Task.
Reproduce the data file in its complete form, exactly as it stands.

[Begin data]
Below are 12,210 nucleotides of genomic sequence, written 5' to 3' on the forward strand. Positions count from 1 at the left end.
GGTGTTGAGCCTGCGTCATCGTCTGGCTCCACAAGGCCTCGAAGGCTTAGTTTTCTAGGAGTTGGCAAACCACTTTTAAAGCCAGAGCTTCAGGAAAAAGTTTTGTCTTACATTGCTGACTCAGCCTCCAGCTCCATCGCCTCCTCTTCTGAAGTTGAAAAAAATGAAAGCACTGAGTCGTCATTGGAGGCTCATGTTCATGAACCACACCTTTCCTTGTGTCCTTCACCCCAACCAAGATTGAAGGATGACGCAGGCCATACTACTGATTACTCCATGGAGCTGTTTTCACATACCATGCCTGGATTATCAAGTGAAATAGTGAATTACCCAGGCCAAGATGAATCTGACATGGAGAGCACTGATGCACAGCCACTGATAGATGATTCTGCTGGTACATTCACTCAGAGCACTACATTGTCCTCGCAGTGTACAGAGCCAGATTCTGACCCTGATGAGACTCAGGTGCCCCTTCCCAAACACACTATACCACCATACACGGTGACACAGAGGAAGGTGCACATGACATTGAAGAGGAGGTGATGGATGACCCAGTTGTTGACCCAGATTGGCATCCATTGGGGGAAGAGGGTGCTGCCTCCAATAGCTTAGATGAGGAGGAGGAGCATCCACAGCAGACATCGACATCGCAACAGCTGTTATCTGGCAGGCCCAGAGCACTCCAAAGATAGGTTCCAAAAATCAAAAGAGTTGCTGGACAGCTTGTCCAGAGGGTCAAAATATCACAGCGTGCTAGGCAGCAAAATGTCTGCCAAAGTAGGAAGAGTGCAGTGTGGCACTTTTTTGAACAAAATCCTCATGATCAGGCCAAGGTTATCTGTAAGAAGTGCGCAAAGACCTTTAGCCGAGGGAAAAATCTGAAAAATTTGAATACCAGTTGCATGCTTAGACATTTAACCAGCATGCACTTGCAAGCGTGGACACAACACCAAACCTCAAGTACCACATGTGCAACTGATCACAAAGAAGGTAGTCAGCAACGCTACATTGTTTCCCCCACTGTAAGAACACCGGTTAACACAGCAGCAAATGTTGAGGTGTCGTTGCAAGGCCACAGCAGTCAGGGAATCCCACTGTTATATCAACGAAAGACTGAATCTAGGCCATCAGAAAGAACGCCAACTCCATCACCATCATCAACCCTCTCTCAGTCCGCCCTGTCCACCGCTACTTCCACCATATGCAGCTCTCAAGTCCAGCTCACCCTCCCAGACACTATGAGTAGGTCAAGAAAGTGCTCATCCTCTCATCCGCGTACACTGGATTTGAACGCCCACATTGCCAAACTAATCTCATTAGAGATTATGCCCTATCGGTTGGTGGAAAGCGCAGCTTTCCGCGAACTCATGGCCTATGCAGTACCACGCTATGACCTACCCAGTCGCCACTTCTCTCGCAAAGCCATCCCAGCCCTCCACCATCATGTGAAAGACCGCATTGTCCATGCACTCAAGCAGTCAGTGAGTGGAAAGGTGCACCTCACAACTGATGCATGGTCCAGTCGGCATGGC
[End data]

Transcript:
Below are 12,210 nucleotides of genomic sequence, written 5' to 3' on the forward strand. Positions count from 1 at the left end.
GGTGTTGAGCCTGCGTCATCGTCTGGCTCCACAAGGCCTCGAAGGCTTAGTTTTCTAGGAGTTGGCAAACCACTTTTAAAGCCAGAGCTTCAGGAAAAAGTTTTGTCTTACATTGCTGACTCAGCCTCCAGCTCCATCGCCTCCTCTTCTGAAGTTGAAAAAAATGAAAGCACTGAGTCGTCATTGGAGGCTCATGTTCATGAACCACACCTTTCCTTGTGTCCTTCACCCCAACCAAGATTGAAGGATGACGCAGGCCATACTACTGATTACTCCATGGAGCTGTTTTCACATACCATGCCTGGATTATCAAGTGAAATAGTGAATTACCCAGGCCAAGATGAATCTGACATGGAGAGCACTGATGCACAGCCACTGATAGATGATTCTGCTGGTACATTCACTCAGAGCACTACATTGTCCTCGCAGTGTACAGAGCCAGATTCTGACCCTGATGAGACTCAGGTGCCCCTTCCCAAACACACTATACCACCATACACGGTGACACAGAGGAAGGTGCACATGACATTGAAGAGGAGGTGATGGATGACCCAGTTGTTGACCCAGATTGGCATCCATTGGGGGAAGAGGGTGCTGCCTCCAATAGCTTAGATGAGGAGGAGGAGCATCCACAGCAGACATCGACATCGCAACAGCTGTTATCTGGCAGGCCCAGAGCACTCCAAAGATAGGTTCCAAAAATCAAAAGAGTTGCTGGACAGCTTGTCCAGAGGGTCAAAATATCACAGCGTGCTAGGCAGCAAAATGTCTGCCAAAGTAGGAAGAGTGCAGTGTGGCACTTTTTTGAACAAAATCCTCATGATCAGGCCAAGGTTATCTGTAAGAAGTGCGCAAAGACCTTTAGCCGAGGGAAAAATCTGAAAAATTTGAATACCAGTTGCATGCTTAGACATTTAACCAGCATGCACTTGCAAGCGTGGACACAACACCAAACCTCAAGTACCACATGTGCAACTGATCACAAAGAAGGTAGTCAGCAACGCTACATTGTTTCCCCCACTGTAAGAACACCGGTTAACACAGCAGCAAATGTTGAGGTGTCGTTGCAAGGCCACAGCAGTCAGGGAATCCCACTGTTATATCAACGAAAGACTGAATCTAGGCCATCAGAAAGAACGCCAACTCCATCACCATCATCAACCCTCTCTCAGTCCGCCCTGTCCACCGCTACTTCCACCATATGCAGCTCTCAAGTCCAGCTCACCCTCCCAGACACTATGAGTAGGTCAAGAAAGTGCTCATCCTCTCATCCGCGTACACTGGATTTGAACGCCCACATTGCCAAACTAATCTCATTAGAGATTATGCCCTATCGGTTGGTGGAAAGCGCAGCTTTCCGCGAACTCATGGCCTATGCAGTACCACGCTATGACCTACCCAGTCGCCACTTCTCTCGCAAAGCCATCCCAGCCCTCCACCATCATGTGAAAGACCGCATTGTCCATGCACTCAAGCAGTCAGTGAGTGGAAAGGTGCACCTCACAACTGATGCATGGTCCAGTCGGCATGGC